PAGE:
Brain stimulation and brain lesions converge on common causal circuits in neuropsychiatric disease

S.H. Siddiqi*, F.L.W.V.J. Schaper, A. Horn, J. Hsu, J.L. Padmanabhan, A. Brodtmann, R.F.H. Cash, M. Corbetta, K.S. Choi, D.D. Dougherty, N. Egorova, P.B. Fitzgerald, M.S. George, S.A. Gozzi, F. Irmen, A.A. Kuhn, K.A. Johnson, A.M. Naidech, A. Pascual-Leone, T.G. PhanR.P.W. Rouhl, S.F. Taylor, J.L. Voss, A. Zalesky, J.H. Grafman, H.S. Mayberg, M.D. Fox

*Corresponding author for this work

Research output: Contribution to journalArticleAcademicpeer-review

22 Citations (Web of Science)

Abstract

Which brain circuits are causally involved in depression? Using the human connectome as a wiring diagram, Siddiqi et al. combine data from lesions, deep brain stimulation and transcranial magnetic stimulation studies to show that these three methods converge in identifying a single depression circuit.Damage to specific brain circuits can cause specific neuropsychiatric symptoms. Therapeutic stimulation to these same circuits may modulate these symptoms. To determine whether these circuits converge, we studied depression severity after brain lesions (n = 461, five datasets), transcranial magnetic stimulation (n = 151, four datasets) and deep brain stimulation (n = 101, five datasets). Lesions and stimulation sites most associated with depression severity were connected to a similar brain circuit across all 14 datasets (P < 0.001). Circuits derived from lesions, deep brain stimulation and transcranial magnetic stimulation were similar (P < 0.0005), as were circuits derived from patients with major depression versus other diagnoses (P < 0.001). Connectivity to this circuit predicted out-of-sample antidepressant efficacy of transcranial magnetic stimulation and deep brain stimulation sites (P < 0.0001). In an independent analysis, 29 lesions and 95 stimulation sites converged on a distinct circuit for motor symptoms of Parkinson's disease (P < 0.05). We conclude that lesions, transcranial magnetic stimulation and DBS converge on common brain circuitry that may represent improved neurostimulation targets for depression and other disorders.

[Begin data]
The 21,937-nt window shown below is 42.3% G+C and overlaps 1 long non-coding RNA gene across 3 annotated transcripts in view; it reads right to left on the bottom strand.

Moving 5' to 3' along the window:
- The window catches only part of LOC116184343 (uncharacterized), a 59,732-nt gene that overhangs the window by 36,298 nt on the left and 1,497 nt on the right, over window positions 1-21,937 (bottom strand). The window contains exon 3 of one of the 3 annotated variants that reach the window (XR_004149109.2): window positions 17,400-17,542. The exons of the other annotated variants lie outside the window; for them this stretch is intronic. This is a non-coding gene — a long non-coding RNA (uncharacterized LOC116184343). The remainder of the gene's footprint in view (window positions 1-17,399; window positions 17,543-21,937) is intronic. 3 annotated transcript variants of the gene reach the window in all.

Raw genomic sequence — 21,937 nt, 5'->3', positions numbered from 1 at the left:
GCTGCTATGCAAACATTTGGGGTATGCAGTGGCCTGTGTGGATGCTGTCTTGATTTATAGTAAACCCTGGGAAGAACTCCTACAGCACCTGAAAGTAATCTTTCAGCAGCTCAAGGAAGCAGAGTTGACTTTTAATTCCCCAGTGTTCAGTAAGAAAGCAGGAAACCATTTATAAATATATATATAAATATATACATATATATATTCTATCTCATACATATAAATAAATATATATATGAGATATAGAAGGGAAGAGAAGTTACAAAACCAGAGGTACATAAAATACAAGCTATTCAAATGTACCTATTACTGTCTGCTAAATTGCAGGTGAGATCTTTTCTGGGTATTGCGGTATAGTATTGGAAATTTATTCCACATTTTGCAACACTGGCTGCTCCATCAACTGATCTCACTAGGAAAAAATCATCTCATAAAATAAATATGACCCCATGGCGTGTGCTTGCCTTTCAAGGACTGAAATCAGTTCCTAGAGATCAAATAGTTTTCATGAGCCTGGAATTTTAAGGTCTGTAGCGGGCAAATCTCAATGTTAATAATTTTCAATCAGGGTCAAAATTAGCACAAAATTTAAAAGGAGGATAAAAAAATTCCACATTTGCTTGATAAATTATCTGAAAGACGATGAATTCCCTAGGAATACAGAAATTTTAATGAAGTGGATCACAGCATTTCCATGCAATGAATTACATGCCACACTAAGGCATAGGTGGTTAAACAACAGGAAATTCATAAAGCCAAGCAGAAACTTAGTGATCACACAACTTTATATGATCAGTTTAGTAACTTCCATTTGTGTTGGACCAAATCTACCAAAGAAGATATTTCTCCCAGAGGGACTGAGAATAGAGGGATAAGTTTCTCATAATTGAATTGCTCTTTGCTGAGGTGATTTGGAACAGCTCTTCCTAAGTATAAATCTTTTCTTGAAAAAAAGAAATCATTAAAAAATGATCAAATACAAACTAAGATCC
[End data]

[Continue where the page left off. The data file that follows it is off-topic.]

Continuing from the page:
Original languageEnglish
Pages (from-to)1707-1716
Number of pages13
JournalNature human behaviour
Volume5
Issue number12
Early online date8 Jul 2021
DOIs
Publication statusPublished - Dec 2021

Keywords

  • DEPRESSION
  • NETWORKS
  • MOOD
  • MODELS

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